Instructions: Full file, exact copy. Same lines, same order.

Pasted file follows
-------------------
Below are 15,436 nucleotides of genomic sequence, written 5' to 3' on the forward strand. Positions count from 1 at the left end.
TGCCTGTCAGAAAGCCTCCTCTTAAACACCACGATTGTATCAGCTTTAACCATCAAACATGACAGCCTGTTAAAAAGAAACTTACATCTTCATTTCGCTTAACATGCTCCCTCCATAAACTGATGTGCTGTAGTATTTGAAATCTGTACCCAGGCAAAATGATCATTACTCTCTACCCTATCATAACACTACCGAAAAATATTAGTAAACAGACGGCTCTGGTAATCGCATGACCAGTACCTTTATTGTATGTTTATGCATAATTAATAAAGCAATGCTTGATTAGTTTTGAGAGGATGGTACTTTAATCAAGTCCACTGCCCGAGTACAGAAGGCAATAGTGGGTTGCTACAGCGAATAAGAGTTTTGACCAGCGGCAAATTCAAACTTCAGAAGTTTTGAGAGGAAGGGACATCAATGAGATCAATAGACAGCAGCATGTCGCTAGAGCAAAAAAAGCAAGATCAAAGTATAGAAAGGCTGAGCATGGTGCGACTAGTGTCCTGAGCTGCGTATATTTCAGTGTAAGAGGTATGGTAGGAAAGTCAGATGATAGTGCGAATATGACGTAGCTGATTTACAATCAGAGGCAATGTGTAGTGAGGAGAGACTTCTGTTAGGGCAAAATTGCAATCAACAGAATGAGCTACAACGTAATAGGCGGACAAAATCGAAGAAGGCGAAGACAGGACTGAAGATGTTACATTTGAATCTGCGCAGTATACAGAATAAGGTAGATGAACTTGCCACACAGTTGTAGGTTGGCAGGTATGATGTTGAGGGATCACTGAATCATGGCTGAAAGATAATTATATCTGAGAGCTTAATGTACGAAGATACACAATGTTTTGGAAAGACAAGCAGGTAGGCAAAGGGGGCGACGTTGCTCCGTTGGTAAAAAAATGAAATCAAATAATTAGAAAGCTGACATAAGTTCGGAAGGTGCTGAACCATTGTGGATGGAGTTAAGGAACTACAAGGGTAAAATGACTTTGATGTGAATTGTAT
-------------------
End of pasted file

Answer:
Below are 15,436 nucleotides of genomic sequence, written 5' to 3' on the forward strand. Positions count from 1 at the left end.
TGCCTGTCAGAAAGCCTCCTCTTAAACACCACGATTGTATCAGCTTTAACCATCAAACATGACAGCCTGTTAAAAAGAAACTTACATCTTCATTTCGCTTAACATGCTCCCTCCATAAACTGATGTGCTGTAGTATTTGAAATCTGTACCCAGGCAAAATGATCATTACTCTCTACCCTATCATAACACTACCGAAAAATATTAGTAAACAGACGGCTCTGGTAATCGCATGACCAGTACCTTTATTGTATGTTTATGCATAATTAATAAAGCAATGCTTGATTAGTTTTGAGAGGATGGTACTTTAATCAAGTCCACTGCCCGAGTACAGAAGGCAATAGTGGGTTGCTACAGCGAATAAGAGTTTTGACCAGCGGCAAATTCAAACTTCAGAAGTTTTGAGAGGAAGGGACATCAATGAGATCAATAGACAGCAGCATGTCGCTAGAGCAAAAAAAGCAAGATCAAAGTATAGAAAGGCTGAGCATGGTGCGACTAGTGTCCTGAGCTGCGTATATTTCAGTGTAAGAGGTATGGTAGGAAAGTCAGATGATAGTGCGAATATGACGTAGCTGATTTACAATCAGAGGCAATGTGTAGTGAGGAGAGACTTCTGTTAGGGCAAAATTGCAATCAACAGAATGAGCTACAACGTAATAGGCGGACAAAATCGAAGAAGGCGAAGACAGGACTGAAGATGTTACATTTGAATCTGCGCAGTATACAGAATAAGGTAGATGAACTTGCCACACAGTTGTAGGTTGGCAGGTATGATGTTGAGGGATCACTGAATCATGGCTGAAAGATAATTATATCTGAGAGCTTAATGTACGAAGATACACAATGTTTTGGAAAGACAAGCAGGTAGGCAAAGGGGGCGACGTTGCTCCGTTGGTAAAAAAATGAAATCAAATAATTAGAAAGCTGACATAAGTTCGGAAGGTGCTGAACCATTGTGGATGGAGTTAAGGAACTACAAGGGTAAAATGACTTTGATGTGAATTGTAT